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New condos support home sales in November

Sales of single-family homes and condominiums spiked 13 percent higher in November year-over-year, though they were down 14 percent from a month earlier – twice the decline usually seen during the holiday season. That’s according to SocketSite, which quotes CoreLogic data in reporting that closings for newly built condominiums buoyed those figures.


Additionally, sales listed in San Francisco – which, as SocketSite notes, do not include most of newly built sales – were down 19 percent month over month. They had also dropped 7 percent year over year. CoreLogic also found that the median sale price for all single-family houses and condos was $1.15 million in November. That’s an increase of 3.6 percent from September’s $1.11 million, which also hits the record $1.15 million that we saw in May and represents a 7.2 percent increase year over year.


In the metropolitan Bay Area, month-over-month recorded home sales dropped 16.8 percent between October and November. That said, they also jumped 7.1 percent year over year, hitting a median sales price of $649,000. That’s an increase of 6.0 percent as opposed to November 2014. Oakland in particular saw a whopping 14.6 percent increase in median sales prices, with $550,000 the median in November as compared to $480,000 a year earlier.


A word of warning: numbers are just that, figures from a certain point in time with a certain confluence of conditions. If you’re looking to assess trends, you need to go beyond these temporal figures to look at longer-term ebbs and flows. I’m happy to help. If you have any questions, please get in touch.311269_05

SF supervisor seeks to increase affordable housing

Earlier this month, the president of the San Francisco Board of Supervisors, London Breed, introduced what she called in a statement the highest affordable housing requirements in San Francisco history. Under that legislation, developments of 10 or more units on private property in the Divisadero and Fillmore corridors will be required to include at least 23 percent affordable units on-site. According to Breed, that is nearly double the current city standard of 12 percent. Alternatively, developers must build or fund 25 percent of the units off-site.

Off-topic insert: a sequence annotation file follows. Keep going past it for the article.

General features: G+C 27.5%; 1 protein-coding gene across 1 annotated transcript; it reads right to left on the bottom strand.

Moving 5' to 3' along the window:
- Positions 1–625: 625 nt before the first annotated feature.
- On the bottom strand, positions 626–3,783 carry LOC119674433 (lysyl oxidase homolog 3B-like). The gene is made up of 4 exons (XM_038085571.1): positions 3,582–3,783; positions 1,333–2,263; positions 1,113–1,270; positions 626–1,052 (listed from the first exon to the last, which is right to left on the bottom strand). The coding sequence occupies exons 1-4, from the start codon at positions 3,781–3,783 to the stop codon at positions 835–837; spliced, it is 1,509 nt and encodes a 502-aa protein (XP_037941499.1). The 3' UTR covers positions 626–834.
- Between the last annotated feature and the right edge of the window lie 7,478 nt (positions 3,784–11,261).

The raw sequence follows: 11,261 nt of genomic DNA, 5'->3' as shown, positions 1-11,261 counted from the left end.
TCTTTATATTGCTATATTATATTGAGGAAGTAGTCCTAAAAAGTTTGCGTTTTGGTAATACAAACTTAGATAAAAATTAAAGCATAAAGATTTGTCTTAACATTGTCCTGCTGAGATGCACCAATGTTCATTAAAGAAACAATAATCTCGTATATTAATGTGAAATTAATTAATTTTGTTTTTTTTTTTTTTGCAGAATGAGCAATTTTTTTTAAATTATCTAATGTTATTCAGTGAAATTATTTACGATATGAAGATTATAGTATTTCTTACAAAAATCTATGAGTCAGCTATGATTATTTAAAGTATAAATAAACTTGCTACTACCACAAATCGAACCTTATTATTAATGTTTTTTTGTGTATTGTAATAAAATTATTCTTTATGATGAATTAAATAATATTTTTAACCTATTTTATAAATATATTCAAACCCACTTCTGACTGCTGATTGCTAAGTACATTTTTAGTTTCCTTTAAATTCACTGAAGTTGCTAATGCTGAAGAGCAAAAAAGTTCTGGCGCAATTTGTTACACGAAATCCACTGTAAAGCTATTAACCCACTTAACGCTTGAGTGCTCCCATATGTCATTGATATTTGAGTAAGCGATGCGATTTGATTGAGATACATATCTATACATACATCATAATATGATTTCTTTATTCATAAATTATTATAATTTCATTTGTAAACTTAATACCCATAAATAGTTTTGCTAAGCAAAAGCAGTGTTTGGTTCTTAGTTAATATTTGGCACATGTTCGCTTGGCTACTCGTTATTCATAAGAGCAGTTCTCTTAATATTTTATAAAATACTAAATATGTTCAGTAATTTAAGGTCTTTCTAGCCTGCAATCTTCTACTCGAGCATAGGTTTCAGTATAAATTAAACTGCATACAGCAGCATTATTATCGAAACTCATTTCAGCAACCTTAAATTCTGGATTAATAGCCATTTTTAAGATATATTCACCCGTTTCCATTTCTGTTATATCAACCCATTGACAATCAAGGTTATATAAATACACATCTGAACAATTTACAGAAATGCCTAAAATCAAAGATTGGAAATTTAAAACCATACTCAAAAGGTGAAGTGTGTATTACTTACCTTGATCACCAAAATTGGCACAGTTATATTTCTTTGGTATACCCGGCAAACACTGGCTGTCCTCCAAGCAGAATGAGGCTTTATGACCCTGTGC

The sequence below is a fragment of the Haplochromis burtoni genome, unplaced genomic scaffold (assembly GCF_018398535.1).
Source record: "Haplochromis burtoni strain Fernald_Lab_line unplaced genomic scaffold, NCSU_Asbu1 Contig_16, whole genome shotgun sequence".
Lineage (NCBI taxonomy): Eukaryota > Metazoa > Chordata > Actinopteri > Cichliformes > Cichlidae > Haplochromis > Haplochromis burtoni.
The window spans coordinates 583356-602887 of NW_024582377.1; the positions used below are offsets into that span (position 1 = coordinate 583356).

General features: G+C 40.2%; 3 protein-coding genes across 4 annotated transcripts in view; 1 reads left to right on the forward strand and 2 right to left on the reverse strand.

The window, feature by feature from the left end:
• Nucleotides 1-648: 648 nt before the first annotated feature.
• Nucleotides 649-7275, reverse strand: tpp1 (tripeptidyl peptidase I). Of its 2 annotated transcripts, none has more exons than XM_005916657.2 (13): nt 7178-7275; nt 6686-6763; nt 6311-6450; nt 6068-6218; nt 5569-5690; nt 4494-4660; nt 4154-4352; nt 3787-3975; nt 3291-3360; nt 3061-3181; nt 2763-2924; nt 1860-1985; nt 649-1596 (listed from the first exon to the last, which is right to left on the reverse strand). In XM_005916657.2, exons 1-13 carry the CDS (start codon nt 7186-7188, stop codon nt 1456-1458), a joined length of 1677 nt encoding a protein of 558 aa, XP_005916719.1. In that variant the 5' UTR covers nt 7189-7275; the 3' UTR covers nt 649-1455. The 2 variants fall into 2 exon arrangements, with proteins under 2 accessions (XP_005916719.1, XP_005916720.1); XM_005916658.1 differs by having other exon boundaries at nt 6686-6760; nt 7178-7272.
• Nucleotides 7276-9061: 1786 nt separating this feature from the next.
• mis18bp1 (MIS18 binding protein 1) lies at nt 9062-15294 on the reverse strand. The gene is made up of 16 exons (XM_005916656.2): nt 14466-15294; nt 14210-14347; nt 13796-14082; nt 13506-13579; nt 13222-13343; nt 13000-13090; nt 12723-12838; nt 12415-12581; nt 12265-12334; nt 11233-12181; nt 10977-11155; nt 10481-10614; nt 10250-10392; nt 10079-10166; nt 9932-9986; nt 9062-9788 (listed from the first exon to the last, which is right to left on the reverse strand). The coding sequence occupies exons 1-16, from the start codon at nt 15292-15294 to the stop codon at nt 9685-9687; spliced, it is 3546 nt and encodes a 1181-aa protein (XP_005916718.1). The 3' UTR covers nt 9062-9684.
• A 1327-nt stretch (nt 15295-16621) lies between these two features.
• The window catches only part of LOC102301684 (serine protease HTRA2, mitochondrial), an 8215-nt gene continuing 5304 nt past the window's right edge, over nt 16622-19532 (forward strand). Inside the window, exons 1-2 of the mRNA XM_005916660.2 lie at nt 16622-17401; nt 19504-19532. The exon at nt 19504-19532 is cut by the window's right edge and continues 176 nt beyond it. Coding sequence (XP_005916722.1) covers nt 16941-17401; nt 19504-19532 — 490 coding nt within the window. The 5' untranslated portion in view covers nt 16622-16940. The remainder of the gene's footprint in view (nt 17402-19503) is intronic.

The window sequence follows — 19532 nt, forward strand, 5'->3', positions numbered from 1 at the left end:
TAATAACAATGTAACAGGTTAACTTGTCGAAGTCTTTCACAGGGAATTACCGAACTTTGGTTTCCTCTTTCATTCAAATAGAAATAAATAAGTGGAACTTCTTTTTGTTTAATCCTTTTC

“We are in a housing crisis in San Francisco, and we must respond accordingly,” Breed said in the statement. “My legislation pushes the envelope like no one has before.”


Last year Breed wrote legislation that created Neighborhood Commercial Transit Districts along Divisadero and Fillmore, which allows for more housing units within a given building size. In turn, more affordable units are created as a percentage of the total units.


“I was excited to pass the NCT legislation because it meant more affordable housing units and cheaper market rate units without any height or bulk increases for buildings,” Breed said in her statement, “but I also wanted to increase the required percentage of affordable units. And that is where we ran into problems with Proposition C.”


Proposition C was a charter amendment passed in 2012; it limited the on-site affordable housing requirement to 12 percent of the units in the building if the affordable ones were built on-site. Under the proposition, that figure was 20 percent if built off-site.


“But we kept working,” Breed said in her statement, “and together we found a way to raise affordable housing requirements for Divisadero and Fillmore even under the strict terms of Prop C.”

Courtesy Flickr Creative Commons user torbakhopper

Courtesy Flickr Creative Commons user torbakhopper

2015 year in review, part two

Before the holiday break, we began looking at the SF Housing Action Coalition’s 2015 year in review, which breaks down the year’s highlights and trends. The former was discussed in our last post; today let’s talk about the trends indicated by the report.


According to the coalition, the year’s most apparent trend is the geography of the new developments springing up throughout the city. “Although our Committee doesn’t review every new development that gets built, it’s no coincidence that our reviewed project list is concentrated on the east side of San Francisco where the City has adopted area plans,” the report reads.“We’d love to review future projects in other parts of the City because we believe every neighborhood needs to do its fair share in providing the housing we so badly need.” With more new housing developments providing higher levels of onsite affordable housing, however, the group believes that this trend is expected to continue for the next few years. The report cites an example of 5M’s attainment of 40 percent affordability “through a mix of innovative approaches” and an 80/20 deal at 1601 Mariposa Street “that builds 20 percent on-site low-income housing.”